Should have + PP

toloue_man

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Consider this sentence:

Joe should have visited the doctor yesterday. It means that Joe did not visit the doctor yesterday, although he was advised to do so.

Now, consider this dialogue:

A: Should Joe have visited the doctor yesterday?
B: Yes. Joe should have visited the doctor yesterday.

What does the first statement (the question) mean? And what does the answer to this question mean? I think that the answer to this question has a different meaning because the context is different with that of the first sentence that I mentioned at the beginning of this post.
 

Tdol

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A lot would depend on the intonation- the first person could be expressing surprise at learning this and the second their anger over his not going. It depends on who knew what and when and how they are expressing this through the stress and intonation.
 

toloue_man

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Can this dialog mean the following based on intonation and stress?
The speaker asks a question about an event that has happened in the past and the answer to this question means that Joe had an appointment with the doctor, but the speaker is not aware that Joe has visited the doctor or not.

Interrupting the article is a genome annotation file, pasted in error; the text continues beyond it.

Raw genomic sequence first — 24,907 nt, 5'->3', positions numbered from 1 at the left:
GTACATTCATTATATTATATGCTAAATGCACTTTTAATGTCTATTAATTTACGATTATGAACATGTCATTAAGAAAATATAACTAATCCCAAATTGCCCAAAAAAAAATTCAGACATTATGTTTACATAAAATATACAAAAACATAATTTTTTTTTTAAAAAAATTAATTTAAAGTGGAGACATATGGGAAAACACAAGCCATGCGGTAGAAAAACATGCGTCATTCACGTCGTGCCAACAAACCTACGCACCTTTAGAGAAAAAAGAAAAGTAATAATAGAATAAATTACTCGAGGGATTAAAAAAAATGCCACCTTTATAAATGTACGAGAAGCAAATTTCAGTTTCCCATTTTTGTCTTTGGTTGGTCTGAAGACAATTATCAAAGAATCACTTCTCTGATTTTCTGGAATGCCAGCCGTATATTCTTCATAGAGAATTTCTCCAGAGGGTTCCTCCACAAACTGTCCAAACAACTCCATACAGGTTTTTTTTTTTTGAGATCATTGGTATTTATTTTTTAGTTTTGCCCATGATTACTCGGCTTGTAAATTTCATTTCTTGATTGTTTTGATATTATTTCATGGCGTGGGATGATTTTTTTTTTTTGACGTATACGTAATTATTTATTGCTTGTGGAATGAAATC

Please mention your idea about the below-mentioned sentence about a question in "should+ subject+ have+PP" form. My grammar says that:
"In a question with perfect form, the action has in fact been performed: Should he have gone to the dentist yesterday? Here the speaker is merely questioning the advisability of an event that has occurred."

If the aforementioned sentence is correct, be so kind as to simplify it for me, would you please?

I think that the above-mentioned sentence is not correct because a question with this formula "should+ subject+ have+PP" has no clues in itself that implies the event in question has certainly happened!
 
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bhaisahab

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Can this dialog mean the following based on intonation and stress?